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A considerable number of Americans are now aware that the U.S. economy is sending an obscenely high proportion of its rewards to people at the very top of the income scale. The Occupy Wall Street demonstrations have helped to make that salient. We can be thankful to the protesters for that, without depending on them for deep insight into causes or solutions.
What are the policy responses we should be advocating? David Grusky deplores the focus on tax increases for upper-income groups. He reminds us that they are difficult politically, and that increasing inequality originates in before-tax income. A low tax rate on the rich may not have been the cause of the huge flow of money in their direction, but higher taxes on them can claw back some of their loot for much-needed public uses. We need that to happen, and other remedies as well.
Grusky suggests two: improving access to higher education and making corporate boards more independent of the executives whose pay they set. While these are excellent longer-run goals, they will not fix the problem we face.
What is the problem? It is not just an attack by the rich on the poor. The broad middle class is also under attack, and its condition is deteriorating. Consider the following developments: the loss of well-paying factory jobs, attacks on the remnants of the union movement, outsourcing of professional jobs, reduction of employer contributions to pensions and health insurance, attacks on Social Security, demeaning of public employees and assaults on their compensation, new workers hired at lower pay. The likely persistence of high unemployment and the successful fight of Republicans against adequate measures to counter it are also part of the picture.
Call it socialistic if you want, but it’s what we need.
The upper echelons of the business community are conducting an attack on the rest of us, with the aim of making the distribution of income even more lopsided. The OWS slogan—1 percent versus 99 percent—describes it perfectly. What has caused the 1 percent to behave this way? One important cause is the advance of globalization. The upper echelons used to be concerned with the prosperity of the rest of us because we were their customer base. Now they have moved out into the world economy, and are earning close to half their profits abroad. There they employ workers who are paid a small fraction of what American workers get and are more subservient. The business bosses see American workers as overpaid and over-privileged.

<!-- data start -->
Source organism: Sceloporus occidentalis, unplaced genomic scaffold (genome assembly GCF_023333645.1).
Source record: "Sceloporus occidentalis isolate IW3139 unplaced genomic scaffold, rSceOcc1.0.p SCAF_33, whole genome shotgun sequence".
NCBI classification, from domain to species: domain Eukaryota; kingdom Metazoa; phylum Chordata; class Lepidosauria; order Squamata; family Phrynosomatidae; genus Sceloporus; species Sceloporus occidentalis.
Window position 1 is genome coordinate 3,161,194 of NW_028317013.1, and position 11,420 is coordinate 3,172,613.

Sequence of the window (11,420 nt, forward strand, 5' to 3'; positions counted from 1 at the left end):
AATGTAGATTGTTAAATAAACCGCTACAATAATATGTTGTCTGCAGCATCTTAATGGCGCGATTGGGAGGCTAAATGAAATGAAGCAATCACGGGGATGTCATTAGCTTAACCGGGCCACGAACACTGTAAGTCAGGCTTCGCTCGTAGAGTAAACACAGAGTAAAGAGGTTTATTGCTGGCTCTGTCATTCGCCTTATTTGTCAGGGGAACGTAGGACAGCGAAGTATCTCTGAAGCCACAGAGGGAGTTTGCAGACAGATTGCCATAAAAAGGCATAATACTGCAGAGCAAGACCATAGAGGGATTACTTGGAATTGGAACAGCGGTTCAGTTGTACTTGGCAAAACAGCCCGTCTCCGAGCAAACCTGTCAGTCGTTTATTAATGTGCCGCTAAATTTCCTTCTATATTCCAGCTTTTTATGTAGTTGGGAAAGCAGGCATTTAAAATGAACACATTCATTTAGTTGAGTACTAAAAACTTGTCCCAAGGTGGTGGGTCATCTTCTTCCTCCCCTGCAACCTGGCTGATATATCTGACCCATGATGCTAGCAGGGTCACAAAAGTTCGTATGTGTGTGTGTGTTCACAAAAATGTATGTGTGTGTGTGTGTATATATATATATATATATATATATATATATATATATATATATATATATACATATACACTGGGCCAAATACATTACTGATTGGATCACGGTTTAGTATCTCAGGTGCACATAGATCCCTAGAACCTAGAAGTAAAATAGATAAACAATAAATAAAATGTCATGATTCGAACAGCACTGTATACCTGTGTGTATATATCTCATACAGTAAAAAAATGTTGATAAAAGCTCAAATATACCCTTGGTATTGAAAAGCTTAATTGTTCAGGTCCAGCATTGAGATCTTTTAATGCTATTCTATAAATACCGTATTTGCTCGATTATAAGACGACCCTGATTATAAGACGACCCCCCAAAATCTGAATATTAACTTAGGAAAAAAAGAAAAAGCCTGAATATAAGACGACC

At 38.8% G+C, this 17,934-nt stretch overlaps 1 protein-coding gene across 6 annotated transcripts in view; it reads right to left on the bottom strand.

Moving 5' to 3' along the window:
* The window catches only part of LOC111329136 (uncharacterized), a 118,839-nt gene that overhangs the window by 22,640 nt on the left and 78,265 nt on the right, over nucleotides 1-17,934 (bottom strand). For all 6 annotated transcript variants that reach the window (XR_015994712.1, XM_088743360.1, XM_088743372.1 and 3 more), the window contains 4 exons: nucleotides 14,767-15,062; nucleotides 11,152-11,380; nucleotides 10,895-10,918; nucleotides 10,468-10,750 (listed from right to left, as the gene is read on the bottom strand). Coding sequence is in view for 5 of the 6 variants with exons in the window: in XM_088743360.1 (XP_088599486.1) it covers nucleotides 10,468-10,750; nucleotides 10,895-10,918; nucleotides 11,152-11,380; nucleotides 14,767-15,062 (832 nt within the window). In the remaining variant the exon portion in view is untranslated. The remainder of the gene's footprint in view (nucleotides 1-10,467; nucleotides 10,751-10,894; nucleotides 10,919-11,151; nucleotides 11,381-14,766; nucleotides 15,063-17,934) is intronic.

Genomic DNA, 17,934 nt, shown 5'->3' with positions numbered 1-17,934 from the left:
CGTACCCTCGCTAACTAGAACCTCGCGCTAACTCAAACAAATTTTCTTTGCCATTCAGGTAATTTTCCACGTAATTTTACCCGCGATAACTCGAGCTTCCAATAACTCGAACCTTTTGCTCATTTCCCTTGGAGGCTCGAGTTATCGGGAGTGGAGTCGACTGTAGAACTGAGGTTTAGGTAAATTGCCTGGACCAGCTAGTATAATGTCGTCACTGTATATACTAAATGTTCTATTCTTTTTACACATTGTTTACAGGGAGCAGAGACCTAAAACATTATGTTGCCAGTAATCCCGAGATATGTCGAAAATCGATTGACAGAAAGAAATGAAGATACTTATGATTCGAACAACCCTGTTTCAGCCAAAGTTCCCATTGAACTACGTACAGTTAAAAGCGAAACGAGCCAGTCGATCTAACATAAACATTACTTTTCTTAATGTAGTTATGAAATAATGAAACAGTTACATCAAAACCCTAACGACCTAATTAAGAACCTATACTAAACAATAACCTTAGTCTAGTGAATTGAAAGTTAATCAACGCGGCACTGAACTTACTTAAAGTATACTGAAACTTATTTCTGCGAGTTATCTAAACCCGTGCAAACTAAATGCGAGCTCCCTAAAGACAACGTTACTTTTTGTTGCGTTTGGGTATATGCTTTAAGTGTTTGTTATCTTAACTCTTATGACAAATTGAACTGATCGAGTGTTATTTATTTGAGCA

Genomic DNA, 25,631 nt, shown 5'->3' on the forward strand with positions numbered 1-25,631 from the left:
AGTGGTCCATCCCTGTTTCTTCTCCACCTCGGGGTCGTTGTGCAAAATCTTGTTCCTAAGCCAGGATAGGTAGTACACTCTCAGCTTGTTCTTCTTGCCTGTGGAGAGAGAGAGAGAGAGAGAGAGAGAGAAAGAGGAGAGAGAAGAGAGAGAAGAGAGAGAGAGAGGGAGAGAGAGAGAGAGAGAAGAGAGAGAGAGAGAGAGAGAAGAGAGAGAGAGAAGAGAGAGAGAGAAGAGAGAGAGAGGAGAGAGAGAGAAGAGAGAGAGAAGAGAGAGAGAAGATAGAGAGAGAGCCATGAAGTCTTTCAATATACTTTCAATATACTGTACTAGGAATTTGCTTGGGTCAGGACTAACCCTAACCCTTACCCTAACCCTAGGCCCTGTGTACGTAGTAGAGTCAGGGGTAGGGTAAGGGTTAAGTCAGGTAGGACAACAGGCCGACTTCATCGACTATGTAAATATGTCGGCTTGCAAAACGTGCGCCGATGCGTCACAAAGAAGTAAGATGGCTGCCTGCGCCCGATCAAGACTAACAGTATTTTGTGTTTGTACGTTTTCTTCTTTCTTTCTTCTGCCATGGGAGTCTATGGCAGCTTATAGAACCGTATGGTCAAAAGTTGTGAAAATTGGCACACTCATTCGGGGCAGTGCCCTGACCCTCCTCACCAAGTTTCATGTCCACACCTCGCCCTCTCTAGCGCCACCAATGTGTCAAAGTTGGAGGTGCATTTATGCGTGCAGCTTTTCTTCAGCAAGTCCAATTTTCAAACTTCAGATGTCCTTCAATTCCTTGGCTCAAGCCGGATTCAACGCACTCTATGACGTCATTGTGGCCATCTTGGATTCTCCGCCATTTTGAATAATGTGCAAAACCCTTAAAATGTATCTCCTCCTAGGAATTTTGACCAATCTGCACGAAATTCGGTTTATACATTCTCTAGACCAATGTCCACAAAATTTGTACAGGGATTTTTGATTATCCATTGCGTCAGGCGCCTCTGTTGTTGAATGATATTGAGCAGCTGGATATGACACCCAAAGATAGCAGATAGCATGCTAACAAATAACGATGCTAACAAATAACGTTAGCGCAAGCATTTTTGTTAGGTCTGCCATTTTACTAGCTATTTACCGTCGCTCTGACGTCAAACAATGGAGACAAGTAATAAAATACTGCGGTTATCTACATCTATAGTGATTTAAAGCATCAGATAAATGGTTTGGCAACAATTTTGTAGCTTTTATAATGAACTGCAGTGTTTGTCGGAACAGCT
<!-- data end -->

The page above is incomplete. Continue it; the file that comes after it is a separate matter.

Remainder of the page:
A second cause is the success of right-wing rhetoric that characterizes government as the enemy of the middle class—tax collectors sucking up their hard-earned money and giving it to worthless loafers. A substantial share of voters have bought this rhetoric; Tea Party adherents are only the most passionate.
We need to repair the damage globalization has done to our high-wage economy. To the greatest extent possible, our government, along with the governments of other countries with high-wage economies, must insulate its workers from low-cost competition by limiting imports from low-wage areas, strengthening safety nets, and delivering benefits that bolster the standard of living of those afflicted by declining wages.
Free trade has net positive consequences if its hurtful effects can be limited, allowing those harmed to take refuge in parts of the economy that are expanding. But where a high proportion of wage earners are under siege, trade may bring a net loss. Currently it adversely affects a large number of Americans who work for a living, and it is difficult to see a way out of wage decline and high unemployment if we do not try to protect our markets from imports made with cheap labor. We will not be able to do this completely. So to take care of the casualties, and put a solid floor under the standard of living of those whose wages are falling, the United States needs to emulate the social democracies of Scandinavia and France, which deliver generous benefits in the form of unemployment insurance, medical care, child care, housing subsidies, higher education, job training, and cash to families with children. To finance this they have high taxes, as high as 50 percent above U.S. levels. Substantial government benefits reduce the pain of high inequality.
Taking advantage of Americans’ jingoistic belief in the unique superiority of our institutions, the 1 percent have been able to forestall discussion on the merits of the European social democratic regimes with their high taxes and generous safety nets. They know the Democrats cower whenever Europe or socialism is mentioned. So people on the left must develop a new rhetoric to counteract the 1 percent and cowering Democrats alike. We need to say, “Call it socialistic if you want, but it’s what we need.”
None of this will be an easy sell. But if we don’t start trying to sell it, it will never come to pass, and the middle class will continue to suffer and shrink.
If we’re serious about reducing inequality, we need to do more than raise taxes on the rich. We need to correct the market failures in labor and education that generate it.
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